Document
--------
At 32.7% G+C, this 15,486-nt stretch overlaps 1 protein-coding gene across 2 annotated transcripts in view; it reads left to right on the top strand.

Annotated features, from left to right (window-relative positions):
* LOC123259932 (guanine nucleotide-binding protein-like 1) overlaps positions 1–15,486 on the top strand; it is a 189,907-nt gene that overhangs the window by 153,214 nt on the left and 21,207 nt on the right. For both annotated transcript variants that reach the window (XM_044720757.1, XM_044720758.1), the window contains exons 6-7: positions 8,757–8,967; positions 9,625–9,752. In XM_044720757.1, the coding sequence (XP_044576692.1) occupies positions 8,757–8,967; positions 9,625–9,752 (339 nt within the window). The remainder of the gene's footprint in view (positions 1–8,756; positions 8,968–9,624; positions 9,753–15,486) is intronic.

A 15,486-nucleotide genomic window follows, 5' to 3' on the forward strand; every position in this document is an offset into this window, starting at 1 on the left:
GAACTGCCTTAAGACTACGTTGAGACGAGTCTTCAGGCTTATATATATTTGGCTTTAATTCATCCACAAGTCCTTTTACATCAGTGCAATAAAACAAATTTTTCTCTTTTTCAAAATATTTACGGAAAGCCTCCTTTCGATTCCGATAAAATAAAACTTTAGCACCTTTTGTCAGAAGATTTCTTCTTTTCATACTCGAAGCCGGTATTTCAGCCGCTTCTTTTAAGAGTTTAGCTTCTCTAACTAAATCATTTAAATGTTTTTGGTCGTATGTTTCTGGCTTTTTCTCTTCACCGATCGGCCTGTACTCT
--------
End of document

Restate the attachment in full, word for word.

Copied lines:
At 32.7% G+C, this 15,486-nt stretch overlaps 1 protein-coding gene across 2 annotated transcripts in view; it reads left to right on the top strand.

Annotated features, from left to right (window-relative positions):
* LOC123259932 (guanine nucleotide-binding protein-like 1) overlaps positions 1–15,486 on the top strand; it is a 189,907-nt gene that overhangs the window by 153,214 nt on the left and 21,207 nt on the right. For both annotated transcript variants that reach the window (XM_044720757.1, XM_044720758.1), the window contains exons 6-7: positions 8,757–8,967; positions 9,625–9,752. In XM_044720757.1, the coding sequence (XP_044576692.1) occupies positions 8,757–8,967; positions 9,625–9,752 (339 nt within the window). The remainder of the gene's footprint in view (positions 1–8,756; positions 8,968–9,624; positions 9,753–15,486) is intronic.

A 15,486-nucleotide genomic window follows, 5' to 3' on the forward strand; every position in this document is an offset into this window, starting at 1 on the left:
GAACTGCCTTAAGACTACGTTGAGACGAGTCTTCAGGCTTATATATATTTGGCTTTAATTCATCCACAAGTCCTTTTACATCAGTGCAATAAAACAAATTTTTCTCTTTTTCAAAATATTTACGGAAAGCCTCCTTTCGATTCCGATAAAATAAAACTTTAGCACCTTTTGTCAGAAGATTTCTTCTTTTCATACTCGAAGCCGGTATTTCAGCCGCTTCTTTTAAGAGTTTAGCTTCTCTAACTAAATCATTTAAATGTTTTTGGTCGTATGTTTCTGGCTTTTTCTCTTCACCGATCGGCCTGTACTCT